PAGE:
The conflict in the story has to do with a crisis of conscience, one that Orwell clearly has as reflected in the often-quoted paragraph below. After the prisoner sidesteps a puddle on the way to his death, Orwell noted:
“It is curious, but till that moment I had never realized what it means to destroy a healthy, conscious man. When I saw the prisoner step aside to avoid the puddle, I saw the mystery, the unspeakable wrongness, of cutting a life short when it is in full tide…..His eyes saw the yellow gravel and the grey walls, and his brain still remembered, foresaw, reasoned — reasoned even about puddles. He and we were a party of men walking together, seeing, hearing, feeling, understanding the same world; and in two minutes, with a sudden snap, one of us would be gone — one mind less, one world less. “
The other characters in the story have consciences too. The superintendent of the jail makes the following remark regarding the hanging: “Well, quick march, then. The prisoners can’t get their breakfast till this job’s over.” In this statement, he, the superintendent, orders that the hanging be completed in a timely manner. The way he frames hanging a man as a philanthropic act so that the living prisoners can be fed is interesting. It reflects guilt management.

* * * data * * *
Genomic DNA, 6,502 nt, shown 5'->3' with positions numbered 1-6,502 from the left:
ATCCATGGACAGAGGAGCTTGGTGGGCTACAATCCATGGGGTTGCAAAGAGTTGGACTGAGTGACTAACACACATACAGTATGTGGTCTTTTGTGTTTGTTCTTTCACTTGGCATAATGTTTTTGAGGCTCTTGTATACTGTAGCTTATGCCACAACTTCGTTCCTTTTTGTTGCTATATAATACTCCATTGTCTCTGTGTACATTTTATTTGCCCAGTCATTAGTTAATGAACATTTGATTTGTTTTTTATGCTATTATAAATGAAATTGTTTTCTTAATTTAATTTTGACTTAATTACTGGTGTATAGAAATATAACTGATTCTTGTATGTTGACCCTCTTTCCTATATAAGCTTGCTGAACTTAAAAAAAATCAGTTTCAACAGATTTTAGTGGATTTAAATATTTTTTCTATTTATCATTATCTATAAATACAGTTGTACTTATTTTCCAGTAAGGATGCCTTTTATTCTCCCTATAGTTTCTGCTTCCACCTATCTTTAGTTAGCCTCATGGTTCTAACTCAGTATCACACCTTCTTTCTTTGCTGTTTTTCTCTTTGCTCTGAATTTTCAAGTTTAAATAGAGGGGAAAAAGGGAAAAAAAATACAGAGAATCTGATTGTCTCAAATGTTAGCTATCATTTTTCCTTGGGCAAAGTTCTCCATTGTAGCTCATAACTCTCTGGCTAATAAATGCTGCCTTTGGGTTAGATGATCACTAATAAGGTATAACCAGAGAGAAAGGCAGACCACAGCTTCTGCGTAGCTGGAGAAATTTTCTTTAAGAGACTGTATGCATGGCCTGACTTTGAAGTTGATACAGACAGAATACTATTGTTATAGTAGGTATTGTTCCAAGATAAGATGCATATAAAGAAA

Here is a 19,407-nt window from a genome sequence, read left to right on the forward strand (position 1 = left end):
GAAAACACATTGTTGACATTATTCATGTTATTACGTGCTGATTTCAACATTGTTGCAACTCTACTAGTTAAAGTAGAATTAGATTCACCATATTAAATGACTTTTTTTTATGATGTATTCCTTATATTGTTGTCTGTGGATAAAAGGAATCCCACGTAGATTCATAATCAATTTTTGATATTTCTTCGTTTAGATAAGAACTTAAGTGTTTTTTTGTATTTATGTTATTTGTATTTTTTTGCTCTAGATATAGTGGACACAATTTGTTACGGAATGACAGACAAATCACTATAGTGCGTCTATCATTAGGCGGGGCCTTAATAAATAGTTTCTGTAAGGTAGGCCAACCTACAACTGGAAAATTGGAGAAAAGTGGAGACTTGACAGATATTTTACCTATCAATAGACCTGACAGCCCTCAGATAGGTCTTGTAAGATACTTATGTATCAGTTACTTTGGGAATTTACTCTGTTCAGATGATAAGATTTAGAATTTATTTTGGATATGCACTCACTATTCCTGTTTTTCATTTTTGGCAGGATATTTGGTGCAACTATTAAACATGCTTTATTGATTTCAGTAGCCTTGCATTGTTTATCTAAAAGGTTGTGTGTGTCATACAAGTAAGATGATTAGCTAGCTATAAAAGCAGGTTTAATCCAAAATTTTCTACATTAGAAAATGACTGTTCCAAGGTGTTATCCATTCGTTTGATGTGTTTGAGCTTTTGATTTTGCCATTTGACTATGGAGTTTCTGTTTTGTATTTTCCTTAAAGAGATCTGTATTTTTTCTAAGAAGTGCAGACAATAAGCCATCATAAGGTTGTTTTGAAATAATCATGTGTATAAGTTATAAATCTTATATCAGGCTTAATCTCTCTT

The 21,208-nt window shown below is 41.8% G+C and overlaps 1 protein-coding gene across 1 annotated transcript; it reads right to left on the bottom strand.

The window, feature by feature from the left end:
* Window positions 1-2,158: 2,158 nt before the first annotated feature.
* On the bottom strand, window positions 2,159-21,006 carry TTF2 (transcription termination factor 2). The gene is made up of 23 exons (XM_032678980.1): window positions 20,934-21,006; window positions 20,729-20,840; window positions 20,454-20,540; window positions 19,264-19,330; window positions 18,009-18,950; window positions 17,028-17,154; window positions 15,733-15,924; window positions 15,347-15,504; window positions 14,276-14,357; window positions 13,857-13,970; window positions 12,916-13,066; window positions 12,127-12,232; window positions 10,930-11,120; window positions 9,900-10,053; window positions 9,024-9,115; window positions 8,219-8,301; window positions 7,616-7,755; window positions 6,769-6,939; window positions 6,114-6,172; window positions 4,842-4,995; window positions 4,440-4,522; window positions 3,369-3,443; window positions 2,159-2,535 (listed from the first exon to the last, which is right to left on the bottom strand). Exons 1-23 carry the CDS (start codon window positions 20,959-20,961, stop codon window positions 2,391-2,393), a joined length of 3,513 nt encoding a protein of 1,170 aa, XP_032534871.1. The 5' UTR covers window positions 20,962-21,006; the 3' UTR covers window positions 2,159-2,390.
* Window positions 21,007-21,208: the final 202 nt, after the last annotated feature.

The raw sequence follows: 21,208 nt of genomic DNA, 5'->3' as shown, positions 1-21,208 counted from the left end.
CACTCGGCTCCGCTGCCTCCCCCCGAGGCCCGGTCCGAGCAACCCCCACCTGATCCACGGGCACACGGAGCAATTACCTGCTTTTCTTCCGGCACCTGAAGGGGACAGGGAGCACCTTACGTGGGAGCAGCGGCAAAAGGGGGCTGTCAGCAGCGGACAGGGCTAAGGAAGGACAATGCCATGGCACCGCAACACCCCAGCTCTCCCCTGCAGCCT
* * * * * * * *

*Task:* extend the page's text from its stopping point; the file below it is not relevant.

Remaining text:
One can also manage guilt with the bottle. Toward the end of the short story, everyone takes to drink even though it would only be shortly after 8AM. That’s an odd time to be drinking so perhaps we’re supposed to infer that an eye opener is needed to help you deal with committing an early-morning murder.
For theme, I would submit that the short story’s is morality. However, this shouldn’t be confused with a thesis. That the short story is on the didactic side doesn’t make it an essay. Orwell was a didactic writer and even some of his longer works of fiction, his famous novels, could be described that way.
Orwell’s point in “A Hanging” is that people shouldn’t be killed but in an essay you explicitly argue, not implicitly coax. In implying his point, Orwell has represented people that are negatively affected by the killing of another. However, there is no way to falsify these memories and that’s important to note. In order for something to be scholarly, an essay has to be falsifiable. You can’t really do that with fiction writing where the author can represent people however he wants and that’s what Orwell has done with “A Hanging.”
The moral instruction in the story is only implied at times but it is more strongly stated in the often-quoted paragraph. If you want to spin that into being “an argument” then you would have to be a little bit fanciful.
You could say that the ‘thesis’ is “Don’t kill people or you will feel bad and drink” but then so many points like this can be pulled out from the world of literature. If you allow yourself to designate “A Hanging” as an essay then any short story or even novel that is didactic in nature could be framed as such. Make sure you’re being consistent.